JUSTIN King, the outgoing boss of Sainsbury’s, has played down his rivals’ price cutting tactics as a “skirmish” and insisted the supermarket will be as competitive as ever after posting forecast-beating profits.
Britain’s third-largest grocer is the only one of the big four to not have formally committed to hundreds of millions of pounds of price cuts.
It insists instead that it can compete with parts of its strategy that differ from its rivals’ efforts, such as its Brand Match scheme and its focus on quality and food provenance.
“Viewing value through the single dimension of price completely misreads where the customer is,” said King, who will hand over the reins to commercial director Mike Coupe in July.
“If everybody thinks it’s all about price, the gap we’re going to be able to enjoy on the other things that are important to customers will widen,” he added.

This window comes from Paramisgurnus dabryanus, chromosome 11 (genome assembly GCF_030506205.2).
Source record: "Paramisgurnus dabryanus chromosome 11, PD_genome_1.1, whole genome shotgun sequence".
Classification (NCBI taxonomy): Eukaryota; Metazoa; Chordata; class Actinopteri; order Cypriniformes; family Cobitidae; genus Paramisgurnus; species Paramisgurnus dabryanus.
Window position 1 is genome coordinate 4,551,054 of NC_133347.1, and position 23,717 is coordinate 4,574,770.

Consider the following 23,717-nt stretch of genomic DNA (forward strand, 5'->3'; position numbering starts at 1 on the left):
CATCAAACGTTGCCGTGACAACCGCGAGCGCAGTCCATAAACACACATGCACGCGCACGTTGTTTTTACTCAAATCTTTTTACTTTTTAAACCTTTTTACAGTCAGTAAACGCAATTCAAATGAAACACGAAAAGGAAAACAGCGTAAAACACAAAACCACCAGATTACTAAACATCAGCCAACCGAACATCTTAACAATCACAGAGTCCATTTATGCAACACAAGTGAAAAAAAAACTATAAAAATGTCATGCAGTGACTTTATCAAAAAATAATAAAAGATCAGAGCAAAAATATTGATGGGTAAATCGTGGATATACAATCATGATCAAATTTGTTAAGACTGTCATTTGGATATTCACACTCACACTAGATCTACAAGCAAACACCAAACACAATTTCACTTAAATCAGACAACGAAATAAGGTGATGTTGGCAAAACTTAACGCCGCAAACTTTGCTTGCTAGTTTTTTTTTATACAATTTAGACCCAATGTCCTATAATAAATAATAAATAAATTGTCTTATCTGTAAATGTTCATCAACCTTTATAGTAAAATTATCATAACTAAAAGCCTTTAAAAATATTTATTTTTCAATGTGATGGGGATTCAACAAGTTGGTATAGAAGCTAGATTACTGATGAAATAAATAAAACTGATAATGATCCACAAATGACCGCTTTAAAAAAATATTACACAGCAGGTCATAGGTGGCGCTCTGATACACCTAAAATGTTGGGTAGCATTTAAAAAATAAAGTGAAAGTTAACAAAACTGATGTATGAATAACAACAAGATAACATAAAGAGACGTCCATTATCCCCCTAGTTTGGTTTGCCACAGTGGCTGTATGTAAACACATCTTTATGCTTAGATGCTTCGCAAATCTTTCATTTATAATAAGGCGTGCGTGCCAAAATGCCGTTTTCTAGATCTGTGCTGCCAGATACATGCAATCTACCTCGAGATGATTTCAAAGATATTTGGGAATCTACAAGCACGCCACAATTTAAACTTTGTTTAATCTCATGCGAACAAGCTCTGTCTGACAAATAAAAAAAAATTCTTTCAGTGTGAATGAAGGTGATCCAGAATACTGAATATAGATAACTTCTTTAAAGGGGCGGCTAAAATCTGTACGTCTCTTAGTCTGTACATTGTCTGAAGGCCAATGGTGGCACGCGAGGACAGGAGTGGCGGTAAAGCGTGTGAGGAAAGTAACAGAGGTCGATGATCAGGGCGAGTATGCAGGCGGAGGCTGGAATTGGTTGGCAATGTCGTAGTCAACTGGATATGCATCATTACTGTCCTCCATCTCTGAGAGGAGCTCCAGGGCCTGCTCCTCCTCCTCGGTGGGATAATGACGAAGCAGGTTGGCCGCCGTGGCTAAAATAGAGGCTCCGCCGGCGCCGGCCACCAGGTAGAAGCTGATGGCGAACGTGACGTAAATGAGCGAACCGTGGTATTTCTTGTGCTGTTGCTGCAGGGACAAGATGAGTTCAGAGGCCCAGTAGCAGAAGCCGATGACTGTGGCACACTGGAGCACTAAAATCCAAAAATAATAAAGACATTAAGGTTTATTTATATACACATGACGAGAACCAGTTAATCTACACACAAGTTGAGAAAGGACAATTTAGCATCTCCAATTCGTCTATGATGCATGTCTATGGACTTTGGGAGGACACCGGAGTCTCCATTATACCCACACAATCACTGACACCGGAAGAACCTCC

King said the group is nevertheless keeping a close eye on price and that it would continue to match its rivals.
His comments came as Sainsbury’s reported a 5.3 per cent rise in underlying pre-tax profits to £798m in the year to 15 March, ahead of analyst expectations of £782m.
Capital expenditure for the year at £888m was below its £1.1bn target.
Like-for-like sales grew by 0.2 per cent and the group expects to achieve a similar pace this year.
With analysts forecasting profits to fall to about £762m, King denied that he was getting out at the top and said that his succession had been well planned over the longer term.